As for Servais, his time with the Cubs gave a La Crosse, Wis., kid a chance to play close to home and spend most of four seasons at idyllic Wrigley Field — including one summer-long thrill ride that involved the biggest media circus in sports.

Listen to Servais’ thoughts on being traded to the Cubs, Sosa as a teammate, that awkward moment when McGwire hugged him crossing the plate on the record-breaking No. 62 and the legacy the Steroid Era has left to this generation of the game.

And then the NBC Sports Chicago team has a few of its own sharp thoughts for MLB commissioner Rob Manfred and the rest of baseball for their botched handling of a possible start to a 2020 season.

Click here to download the new MyTeams App by NBC Sports! Receive comprehensive coverage of the Chicago Cubs easily on your device.

SportsTalk Live Podcast: Discussing Rob Manfred and MLB's future


SportsTalk Live Podcast: Discussing Rob Manfred and MLB's future

Laurence Holmes, David Haugh and Adam Hoge join Kap on the panel.

0:00 - Rob Manfred is getting heavily criticized as baseball’s season is on the brink. They are still going to find a way to get a deal done, right?

7:30 - Kyrie Irving is getting criticized for his criticisms of the NBA’s restart plan.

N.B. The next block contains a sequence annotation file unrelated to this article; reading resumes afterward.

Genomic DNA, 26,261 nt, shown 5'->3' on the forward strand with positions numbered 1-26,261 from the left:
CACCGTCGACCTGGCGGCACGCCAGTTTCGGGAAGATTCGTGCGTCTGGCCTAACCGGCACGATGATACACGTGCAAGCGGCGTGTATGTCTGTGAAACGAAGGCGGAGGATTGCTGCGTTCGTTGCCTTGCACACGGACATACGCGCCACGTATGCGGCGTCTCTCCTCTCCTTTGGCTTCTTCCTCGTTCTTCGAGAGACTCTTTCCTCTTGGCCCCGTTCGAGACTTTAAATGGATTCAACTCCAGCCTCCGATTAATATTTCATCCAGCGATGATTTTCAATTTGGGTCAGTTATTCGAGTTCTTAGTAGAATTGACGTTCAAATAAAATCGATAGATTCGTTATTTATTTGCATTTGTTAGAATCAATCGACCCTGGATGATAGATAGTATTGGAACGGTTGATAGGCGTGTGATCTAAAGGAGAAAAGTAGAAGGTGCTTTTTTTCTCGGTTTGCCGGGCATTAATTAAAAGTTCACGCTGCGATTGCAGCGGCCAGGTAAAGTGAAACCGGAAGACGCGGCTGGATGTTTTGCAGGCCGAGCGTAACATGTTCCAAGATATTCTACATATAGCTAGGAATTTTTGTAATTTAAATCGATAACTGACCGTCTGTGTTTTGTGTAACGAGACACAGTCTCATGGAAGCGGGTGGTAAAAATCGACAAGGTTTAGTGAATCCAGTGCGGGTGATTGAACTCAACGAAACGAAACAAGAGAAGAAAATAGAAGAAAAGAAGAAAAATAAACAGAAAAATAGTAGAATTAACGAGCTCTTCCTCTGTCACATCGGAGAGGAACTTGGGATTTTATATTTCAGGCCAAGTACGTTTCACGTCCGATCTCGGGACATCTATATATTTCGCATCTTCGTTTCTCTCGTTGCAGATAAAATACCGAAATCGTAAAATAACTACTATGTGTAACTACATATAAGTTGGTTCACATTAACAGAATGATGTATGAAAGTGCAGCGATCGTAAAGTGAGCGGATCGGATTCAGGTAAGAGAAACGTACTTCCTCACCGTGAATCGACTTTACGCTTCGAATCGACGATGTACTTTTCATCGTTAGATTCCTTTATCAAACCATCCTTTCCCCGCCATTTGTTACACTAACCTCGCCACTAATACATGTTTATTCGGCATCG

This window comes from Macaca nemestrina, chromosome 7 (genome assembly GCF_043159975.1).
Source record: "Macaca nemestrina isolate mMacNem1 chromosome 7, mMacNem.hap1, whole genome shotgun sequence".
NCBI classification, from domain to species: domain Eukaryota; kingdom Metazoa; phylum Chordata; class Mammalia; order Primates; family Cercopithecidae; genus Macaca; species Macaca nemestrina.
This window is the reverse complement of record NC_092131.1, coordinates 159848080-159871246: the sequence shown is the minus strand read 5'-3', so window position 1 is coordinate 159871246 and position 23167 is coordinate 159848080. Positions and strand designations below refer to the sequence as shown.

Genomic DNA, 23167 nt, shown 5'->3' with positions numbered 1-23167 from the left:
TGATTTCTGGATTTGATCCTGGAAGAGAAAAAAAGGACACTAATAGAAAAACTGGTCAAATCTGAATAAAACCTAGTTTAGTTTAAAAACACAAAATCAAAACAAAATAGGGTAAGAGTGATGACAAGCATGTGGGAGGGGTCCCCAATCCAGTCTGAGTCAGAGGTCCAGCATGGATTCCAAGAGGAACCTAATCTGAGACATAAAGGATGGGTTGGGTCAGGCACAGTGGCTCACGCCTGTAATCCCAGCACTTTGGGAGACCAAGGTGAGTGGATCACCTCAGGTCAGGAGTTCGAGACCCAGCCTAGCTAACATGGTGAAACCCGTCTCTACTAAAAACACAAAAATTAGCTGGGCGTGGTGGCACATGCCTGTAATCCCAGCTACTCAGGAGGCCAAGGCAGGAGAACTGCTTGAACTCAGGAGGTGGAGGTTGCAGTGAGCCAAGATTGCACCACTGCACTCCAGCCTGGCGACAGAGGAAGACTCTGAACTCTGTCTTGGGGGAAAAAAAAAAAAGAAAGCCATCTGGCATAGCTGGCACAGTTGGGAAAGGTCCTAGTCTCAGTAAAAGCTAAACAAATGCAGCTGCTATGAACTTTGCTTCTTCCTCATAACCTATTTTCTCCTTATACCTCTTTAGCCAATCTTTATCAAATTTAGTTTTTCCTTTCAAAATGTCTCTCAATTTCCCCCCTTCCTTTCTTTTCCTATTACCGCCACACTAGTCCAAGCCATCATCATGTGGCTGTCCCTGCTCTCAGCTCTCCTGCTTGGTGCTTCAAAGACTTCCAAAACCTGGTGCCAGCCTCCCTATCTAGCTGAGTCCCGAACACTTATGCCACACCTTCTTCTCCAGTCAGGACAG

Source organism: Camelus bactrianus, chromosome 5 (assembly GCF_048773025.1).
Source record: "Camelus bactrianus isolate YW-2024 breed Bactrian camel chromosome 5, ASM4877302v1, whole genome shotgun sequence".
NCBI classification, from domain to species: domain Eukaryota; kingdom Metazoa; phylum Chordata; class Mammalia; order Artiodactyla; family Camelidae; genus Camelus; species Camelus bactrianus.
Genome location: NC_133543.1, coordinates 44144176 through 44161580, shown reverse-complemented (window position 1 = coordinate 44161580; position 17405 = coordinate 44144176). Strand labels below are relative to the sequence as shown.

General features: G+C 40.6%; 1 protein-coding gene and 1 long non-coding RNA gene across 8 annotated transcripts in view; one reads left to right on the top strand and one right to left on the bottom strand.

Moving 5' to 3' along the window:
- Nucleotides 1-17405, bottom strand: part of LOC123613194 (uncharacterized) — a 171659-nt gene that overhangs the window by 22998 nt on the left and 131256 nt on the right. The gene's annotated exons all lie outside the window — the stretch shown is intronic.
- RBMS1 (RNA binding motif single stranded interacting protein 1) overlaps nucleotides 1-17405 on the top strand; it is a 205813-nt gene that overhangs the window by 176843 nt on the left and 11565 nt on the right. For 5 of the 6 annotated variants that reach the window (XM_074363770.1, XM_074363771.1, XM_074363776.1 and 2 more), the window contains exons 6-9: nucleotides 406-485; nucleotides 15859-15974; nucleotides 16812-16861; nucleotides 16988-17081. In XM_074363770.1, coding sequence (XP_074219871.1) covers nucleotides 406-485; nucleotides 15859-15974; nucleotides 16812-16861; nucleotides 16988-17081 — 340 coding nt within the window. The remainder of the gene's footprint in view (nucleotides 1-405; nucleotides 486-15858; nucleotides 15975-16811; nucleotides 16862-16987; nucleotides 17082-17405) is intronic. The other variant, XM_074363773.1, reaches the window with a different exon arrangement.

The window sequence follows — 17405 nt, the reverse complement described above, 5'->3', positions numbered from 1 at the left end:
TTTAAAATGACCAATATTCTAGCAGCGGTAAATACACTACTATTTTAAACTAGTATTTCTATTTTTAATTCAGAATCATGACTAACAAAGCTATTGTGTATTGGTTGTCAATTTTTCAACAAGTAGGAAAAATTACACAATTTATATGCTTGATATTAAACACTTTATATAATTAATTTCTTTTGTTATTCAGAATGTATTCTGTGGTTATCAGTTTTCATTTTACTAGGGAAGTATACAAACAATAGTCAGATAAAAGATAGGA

10:00 - It’s Part 2 of Kap’s interview with Sammy Sosa. He talks about whether or not he’s spoken with anyone from the Ricketts family as well as how he fixed his swing to become a MVP-level player.

19:30 - Kyle Long says he didn’t retire, he was fired. 

Listen here or below.

Sports Talk Live Podcast


Click here to download the new MyTeams App by NBC Sports! Receive comprehensive coverage of the Chicago Cubs easily on your device.

Cubs film study: How Sammy Sosa changed his swing between 1997 and 1998

Cubs film study: How Sammy Sosa changed his swing between 1997 and 1998

Sammy Sosa still denies using steroids, 22 years after the home run chase that solidified his place in baseball history. So, maybe his proclamations and the public’s perception of his role in baseball’s performance enhancing drug era will never align.

But Sosa's evaluation of his breakout 1998 season is still revealing. Sosa told David Kaplan this week on Sports Talk Live that he “became a great hitter” because of mechanical adjustments. It shouldn’t be ignored that in 2009, the New York Times reported that Sosa was one of 104 players who tested positive for a PED in a 2003 baseball survey. An examination of old game film also makes it clear that Sosa's swing mechanics did indeed play a role.